“You see how the smoke trembles up in the roof hole? As if whimpering and afraid. Yet it’s only going out into the open air where it has the whole sky to tumble about in. But it doesn’t know that. So it cowers and trembles under the sooty ridge of the roof. People are the same way. They worry and tumble like leaves in the storm because of what they know and what they don’t know. You… shall cross a narrow plank, so narrow you can’t find your footing. Below you roars a great river. It’s black and wants to swallow you up. But you pass over it unharmed. Before you lies a chasm so deep you can’t see the bottom. Hands grope for you, but they can’t reach you. At last you stand before a mountain of terror. It spews fire like a furnace and a vast abyss opens at its feet. A thousand colors blaze there, copper and iron, blue vitriol and yellow sulfur. Flames dazzle and flash and lash at the rocks. And all about, men leap and writhe, small as ants, for this is the furnace that swallows up murderers an evildoers. But at the very moment you think you’re doomed, a hand shall grasp you and an arm circle around you and you’ll be taken far away where evil no longer has power over you.”
Bob and I watch and review “The Virgin Spring”. A movie released to critical success in the US, but was panned by critics in Europe at the time. The film was banned in some parts of the US for the depiction of a young virgin, Karin, being raped and murdered. But that is only one aspect of the film. In some respects, the story is a very simple tale of innocence and revenge. On another level, or maybe several other levels, the film is a critique of religion and the clash between the old gods and the new Christian god, it’s also a tale of the tensions that exist between family members, and the price that one must pay for carrying out acts of violence whether they be meaningless or whether they are seemingly to avenge the senseless death of another innocent person.
The quote above is from a scene in the movie where one character is foreshadowing the death and after-life of another character. It demonstrates the powerful writing in the film. The story is derived from a 13th century ballad. Ulla Isaksson adapted the ballad for film. She also gives an amazing commentary to the film on the Criterion Collection DVD. Directed by Ingmar Bergman, Starring Max von Sydow, Birgitta Valberg, Gunnel Lindblom and Birgitta Pettersson, “The Virgin Spring” won the Oscar in 1961 for Best Foreign Language Film. It continues to have a powerful impact to this day.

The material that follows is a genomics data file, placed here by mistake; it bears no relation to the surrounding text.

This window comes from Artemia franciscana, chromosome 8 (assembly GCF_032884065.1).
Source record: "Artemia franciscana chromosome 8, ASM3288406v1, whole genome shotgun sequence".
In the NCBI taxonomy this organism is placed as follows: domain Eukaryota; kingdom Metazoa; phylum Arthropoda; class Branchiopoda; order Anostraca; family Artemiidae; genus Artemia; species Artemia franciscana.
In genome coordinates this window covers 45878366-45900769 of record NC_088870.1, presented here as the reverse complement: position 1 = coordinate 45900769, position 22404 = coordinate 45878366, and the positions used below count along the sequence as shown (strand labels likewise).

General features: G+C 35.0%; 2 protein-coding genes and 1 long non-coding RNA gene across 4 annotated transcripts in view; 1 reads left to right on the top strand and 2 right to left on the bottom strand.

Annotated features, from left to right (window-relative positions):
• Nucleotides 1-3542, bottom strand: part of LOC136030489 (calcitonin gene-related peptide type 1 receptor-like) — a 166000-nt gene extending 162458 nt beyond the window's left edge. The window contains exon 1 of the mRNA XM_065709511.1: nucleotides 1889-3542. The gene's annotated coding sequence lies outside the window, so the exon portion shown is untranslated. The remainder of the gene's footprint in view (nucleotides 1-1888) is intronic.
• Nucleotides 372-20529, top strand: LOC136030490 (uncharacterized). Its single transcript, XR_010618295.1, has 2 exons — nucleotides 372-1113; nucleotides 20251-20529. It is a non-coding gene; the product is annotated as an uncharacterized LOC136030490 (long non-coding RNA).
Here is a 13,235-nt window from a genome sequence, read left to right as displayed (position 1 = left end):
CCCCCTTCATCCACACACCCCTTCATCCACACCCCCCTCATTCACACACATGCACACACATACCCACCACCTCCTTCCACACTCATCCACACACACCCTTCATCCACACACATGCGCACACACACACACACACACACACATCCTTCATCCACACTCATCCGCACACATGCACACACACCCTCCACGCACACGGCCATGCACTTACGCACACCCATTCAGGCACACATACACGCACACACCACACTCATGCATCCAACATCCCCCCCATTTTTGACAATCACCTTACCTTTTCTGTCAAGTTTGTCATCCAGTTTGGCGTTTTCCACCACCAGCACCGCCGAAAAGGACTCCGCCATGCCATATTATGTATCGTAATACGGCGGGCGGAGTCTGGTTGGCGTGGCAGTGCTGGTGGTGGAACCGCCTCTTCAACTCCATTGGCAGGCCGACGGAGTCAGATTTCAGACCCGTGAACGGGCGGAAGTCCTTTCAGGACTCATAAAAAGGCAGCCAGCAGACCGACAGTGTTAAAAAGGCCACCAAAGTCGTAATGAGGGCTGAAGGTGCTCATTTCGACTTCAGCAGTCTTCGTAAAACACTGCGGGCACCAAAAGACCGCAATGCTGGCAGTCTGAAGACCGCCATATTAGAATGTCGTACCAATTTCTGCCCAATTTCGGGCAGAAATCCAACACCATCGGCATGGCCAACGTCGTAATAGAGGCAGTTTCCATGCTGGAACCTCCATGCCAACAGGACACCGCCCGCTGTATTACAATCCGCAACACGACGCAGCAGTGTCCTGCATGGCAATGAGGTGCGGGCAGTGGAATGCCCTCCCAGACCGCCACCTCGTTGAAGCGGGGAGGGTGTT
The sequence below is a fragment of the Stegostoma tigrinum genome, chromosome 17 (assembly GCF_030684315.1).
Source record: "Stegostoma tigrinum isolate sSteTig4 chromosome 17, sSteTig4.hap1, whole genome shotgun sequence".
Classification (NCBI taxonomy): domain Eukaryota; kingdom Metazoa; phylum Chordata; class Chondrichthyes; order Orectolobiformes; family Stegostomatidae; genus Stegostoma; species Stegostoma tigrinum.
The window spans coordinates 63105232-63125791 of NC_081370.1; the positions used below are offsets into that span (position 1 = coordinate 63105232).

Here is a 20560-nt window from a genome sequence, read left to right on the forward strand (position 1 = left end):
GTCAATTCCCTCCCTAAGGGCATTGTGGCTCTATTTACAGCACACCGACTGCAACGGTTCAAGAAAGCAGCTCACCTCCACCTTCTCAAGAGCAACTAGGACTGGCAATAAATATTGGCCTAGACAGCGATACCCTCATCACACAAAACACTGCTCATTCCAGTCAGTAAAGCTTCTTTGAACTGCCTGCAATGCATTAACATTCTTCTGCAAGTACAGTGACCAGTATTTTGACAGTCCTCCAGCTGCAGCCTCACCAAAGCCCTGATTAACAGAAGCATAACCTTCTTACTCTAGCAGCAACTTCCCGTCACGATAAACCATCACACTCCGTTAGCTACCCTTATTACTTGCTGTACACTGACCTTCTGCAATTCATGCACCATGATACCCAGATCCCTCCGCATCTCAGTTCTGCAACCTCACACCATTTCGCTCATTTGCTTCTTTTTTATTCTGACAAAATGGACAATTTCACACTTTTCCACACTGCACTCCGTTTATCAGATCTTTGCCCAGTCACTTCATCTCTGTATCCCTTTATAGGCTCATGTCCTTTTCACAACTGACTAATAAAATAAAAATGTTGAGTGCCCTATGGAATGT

Here’s a link to the IMDB page for “The Virgin Spring”
Next week we head out West for “The Professionals”
Below is my write-up of the film, which just came spilling out after my 2nd viewing.
Virgin Spring - Director, Ingmar Bergman
Released in 1960 by Janus Films
Virgin Spring marks a turning point in Bergman’s career as a director. It’s the last of his “historical” dramas. Sweden at this time was a very secular country. It continues to be secular today. The viewers of the movie in Sweden, France and other countries on the Continent saw this as a failure of “auteur” film making by Bergman. The critics viewed the film as being a commentary on a subject, the tension between new Christian ideas and older Nordic religious ideas, which no one really cared about anymore. These critics also found the rape and subsequent revenge scenes to be overly sensationalized. In America, on the other hand, the movie was heralded as a work of a true genius. At the 1961 Academy Awards it won for Best Foreign Language Film. The difference may be that America in the early ’60’s was predominately Christian and so appreciated the parable-like nature of the film.
I suppose we could say that it still rings true to this day for that reason, but I think it’s more than that. Many subsequent films have followed a similar plot line. The most recent being the “Taken” film starring Liam Neeson. Although in that film, the father’s revenge is emphasized and the daughter’s loss of innocence is de-emphasized. The main theme of the film is the loss of innocence coupled with the struggle for redemption. Another recent example may be "John Wick". However, in that movie the invasion of his home and the killing of a puppy that his recently deceased wife gave to him as a gift precipitate John’s revenge. Another difference being that John never seems to question the validity of his vengeful acts. He's perfectly at ease with his acts of violence.